We have just returned from two weeks’ walking in the Austrian Tyrol. Most days offered about an hour or two’s reading time before dinner plus however much could be squeezed in at the day’s end before the eyelids finally came down (I regularly wake up with a book open before me and my bedside light still on, and sometimes am urged to redress this state of affairs by stern words or a sharp prod in the ribs from ‘She who must be obeyed’).
I love holiday reading because there is generally far more time for this shared favourite pastime and the books are always chosen most carefully. This year I took with me Excursion to Tindari by Andrea Camilleri, The Wolf and the Buffalo by Elmer Kelton and The Moonstone by Wilkie Collins (on Kindle). I did avail myself too of a couple of books from the hotel’s own bookshelves by writers who had great reviews and interesting blurb, but after giving them a try and finding myself up to my neck in ad(verb) nauseam, they were subsequently abandoned.
I read Andrea Camilleri’s Excursion to Tindari first and thoroughly enjoyed it. I discovered that it was actually the fifth in the Inspector Montalbano series, but to be honest, although I intend to read the books in order from now on, I don’t think it made a whole lot of difference to either my understanding or appreciation. Whilst ostensibly part of a police procedural series, it boasts a richly comic cast of regular characters. The writing is very witty and manages to conjure up before the reader the sights, smells, tastes and quirkiness of Sicilian life. The plot, obviously an essential part of any crime thriller, was satisfying too and wasn’t sacrificed for the sake of the book’s humorous tendencies. I chuckled a lot as I read this and if you’re in the market for a police thriller series, light but well-written, I can highly recommend it.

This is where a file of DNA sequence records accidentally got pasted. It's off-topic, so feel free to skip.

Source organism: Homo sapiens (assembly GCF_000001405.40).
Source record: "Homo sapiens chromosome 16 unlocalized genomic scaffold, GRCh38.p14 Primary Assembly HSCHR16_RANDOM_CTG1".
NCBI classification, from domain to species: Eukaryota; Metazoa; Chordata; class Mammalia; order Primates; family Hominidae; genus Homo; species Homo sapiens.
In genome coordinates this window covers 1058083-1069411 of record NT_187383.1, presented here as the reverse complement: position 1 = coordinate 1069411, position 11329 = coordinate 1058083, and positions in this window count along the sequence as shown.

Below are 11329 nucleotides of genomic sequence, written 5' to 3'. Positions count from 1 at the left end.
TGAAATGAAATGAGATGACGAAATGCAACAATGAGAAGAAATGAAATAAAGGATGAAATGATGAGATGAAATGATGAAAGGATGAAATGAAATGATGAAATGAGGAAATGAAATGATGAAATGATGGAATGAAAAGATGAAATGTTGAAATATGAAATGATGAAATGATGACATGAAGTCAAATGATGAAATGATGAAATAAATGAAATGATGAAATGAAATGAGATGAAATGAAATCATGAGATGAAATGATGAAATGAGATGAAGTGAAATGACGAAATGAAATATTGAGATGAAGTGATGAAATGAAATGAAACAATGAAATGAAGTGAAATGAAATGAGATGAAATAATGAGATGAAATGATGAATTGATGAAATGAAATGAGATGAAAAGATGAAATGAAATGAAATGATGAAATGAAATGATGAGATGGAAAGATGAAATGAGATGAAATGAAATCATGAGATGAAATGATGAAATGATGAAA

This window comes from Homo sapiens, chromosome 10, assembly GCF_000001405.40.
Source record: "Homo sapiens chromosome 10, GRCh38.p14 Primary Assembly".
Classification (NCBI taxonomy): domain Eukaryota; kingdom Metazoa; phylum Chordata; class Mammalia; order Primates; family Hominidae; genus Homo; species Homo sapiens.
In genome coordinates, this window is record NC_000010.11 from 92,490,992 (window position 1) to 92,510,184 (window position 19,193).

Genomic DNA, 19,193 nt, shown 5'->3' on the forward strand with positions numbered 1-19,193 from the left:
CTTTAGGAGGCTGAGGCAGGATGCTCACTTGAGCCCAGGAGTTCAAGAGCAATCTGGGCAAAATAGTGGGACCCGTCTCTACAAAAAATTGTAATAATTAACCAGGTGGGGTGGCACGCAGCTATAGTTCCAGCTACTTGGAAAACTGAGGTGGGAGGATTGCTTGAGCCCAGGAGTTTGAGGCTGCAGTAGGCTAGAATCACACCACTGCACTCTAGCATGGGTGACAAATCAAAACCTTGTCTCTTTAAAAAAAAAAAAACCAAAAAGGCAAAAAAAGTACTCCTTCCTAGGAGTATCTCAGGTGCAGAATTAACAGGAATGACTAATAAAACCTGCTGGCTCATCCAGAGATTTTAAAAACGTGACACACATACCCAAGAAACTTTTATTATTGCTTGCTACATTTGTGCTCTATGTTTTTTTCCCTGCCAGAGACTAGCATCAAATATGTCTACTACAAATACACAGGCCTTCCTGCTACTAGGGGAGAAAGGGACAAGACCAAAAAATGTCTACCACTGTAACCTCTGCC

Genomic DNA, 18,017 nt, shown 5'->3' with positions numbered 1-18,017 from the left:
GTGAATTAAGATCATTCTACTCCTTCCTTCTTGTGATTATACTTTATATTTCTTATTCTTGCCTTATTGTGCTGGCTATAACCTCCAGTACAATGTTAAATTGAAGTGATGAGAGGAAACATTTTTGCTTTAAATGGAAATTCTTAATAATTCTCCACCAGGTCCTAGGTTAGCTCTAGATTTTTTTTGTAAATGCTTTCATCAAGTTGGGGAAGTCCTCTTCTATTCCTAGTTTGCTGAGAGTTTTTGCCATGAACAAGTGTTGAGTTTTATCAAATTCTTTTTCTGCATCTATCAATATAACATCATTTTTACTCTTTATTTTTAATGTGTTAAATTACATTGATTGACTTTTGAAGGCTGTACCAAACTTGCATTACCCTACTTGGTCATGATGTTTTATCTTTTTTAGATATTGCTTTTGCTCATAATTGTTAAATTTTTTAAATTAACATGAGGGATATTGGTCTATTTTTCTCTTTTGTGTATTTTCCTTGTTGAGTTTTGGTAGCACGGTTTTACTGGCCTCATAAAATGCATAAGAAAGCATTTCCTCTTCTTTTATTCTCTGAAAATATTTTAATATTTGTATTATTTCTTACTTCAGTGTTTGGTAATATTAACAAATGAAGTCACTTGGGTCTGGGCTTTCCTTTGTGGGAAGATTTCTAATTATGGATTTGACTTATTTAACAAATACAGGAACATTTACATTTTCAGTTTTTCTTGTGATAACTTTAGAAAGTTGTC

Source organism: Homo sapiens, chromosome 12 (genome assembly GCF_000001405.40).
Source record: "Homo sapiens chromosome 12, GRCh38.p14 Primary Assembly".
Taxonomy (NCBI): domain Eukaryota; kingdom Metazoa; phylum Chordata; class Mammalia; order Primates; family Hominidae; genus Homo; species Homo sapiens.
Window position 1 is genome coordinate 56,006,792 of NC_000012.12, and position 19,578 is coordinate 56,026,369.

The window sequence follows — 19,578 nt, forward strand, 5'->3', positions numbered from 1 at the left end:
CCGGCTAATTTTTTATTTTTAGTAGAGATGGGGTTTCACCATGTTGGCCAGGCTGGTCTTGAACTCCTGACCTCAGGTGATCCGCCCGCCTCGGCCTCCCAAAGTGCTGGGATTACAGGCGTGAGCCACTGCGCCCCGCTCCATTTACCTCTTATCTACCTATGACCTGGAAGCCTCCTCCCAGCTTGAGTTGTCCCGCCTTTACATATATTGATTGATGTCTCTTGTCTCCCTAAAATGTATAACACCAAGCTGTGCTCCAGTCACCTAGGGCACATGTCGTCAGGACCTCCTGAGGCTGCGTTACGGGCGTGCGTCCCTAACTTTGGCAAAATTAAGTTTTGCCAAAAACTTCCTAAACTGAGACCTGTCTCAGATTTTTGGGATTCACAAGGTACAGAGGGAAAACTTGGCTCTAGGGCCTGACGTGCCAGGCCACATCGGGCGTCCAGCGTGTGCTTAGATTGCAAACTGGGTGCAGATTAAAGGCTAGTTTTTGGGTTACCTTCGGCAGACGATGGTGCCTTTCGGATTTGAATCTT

I came across The Wolf and the Buffalo by Elmer Kelton in The Giant Book of the Western which is an anthology of Western stories compiled by Jon E Lewis. In the collection it was renamed Desert Command and relates just one episode from the novel. It certainly whet my appetite, and I subsequently received a copy of The Wolf and the Buffalo for my birthday. I believe the book is out of print but Judith managed to find a secondhand copy from the US. The book is set in the years following the American Civil War and tells the story of ex-slave, Gideon Ledbetter, who together with his friend Jimbo, suddenly discovering themselves homeless and jobless, join the US Cavalry and are sent to serve in a black regiment (Buffalo Soldiers) at a frontier fort. As men born into slavery and who have known nothing other than obedience and servitude they find clear decision-making very hard indeed. Kelton manages to communicate this dilemma to the reader very well; he shows us too that ‘freedom’ didn’t mean equality or an end to racism.
The book also tells the story of Gray Horse, a Comanche warrior who is determined to drive the white settlers from the lands of his ancestors and believes that they will be destroyed and their wanton destruction of the seemingly limitless herds of buffalo will be restored once the spirits of his people are appeased. Kelton manages to portray the Comanche as they truly were without ever imposing upon them any kind of New Age soppiness. So much of their culture seems brutal to a modern reader, yet I was deeply touched by their loyalty and compassion to members of their tribe. Elmer Kelton is obviously very knowledgeable and skilfully gives us an insight into their thought processes. We know all too well the tragedies that befell the Plains Indians - the (probably) inevitable outcome when a stone-age culture is overwhelmed and all but swept away by the determination of post-Industrial Revolution settlers. This book makes good reading and I can highly recommend it.
I am still only about a quarter way through The Moonstone, so more about this later perhaps. I need to hurry up though, as on 1 September I’m ‘buddy reading’ Norwood by Charles Portis with some chums I’ve met through Twitter. Anyone is welcome to join us by the way - just pick up a copy and start reading on 1 September, then post a review somewhere and let me (us) know where to find it. It’s fun.
Finally, I’ve extended the offer on my own books until the end of August. This means that Niedermayer & Hart and Roadrage are still available at half price when you add the following coupon code at the Smashwords checkout.
Niedermayer & Hart - LZ65A
Roadrage - UE79V
Happy reading time!
P.S. if you want to read reviews for both books take a look on Goodreads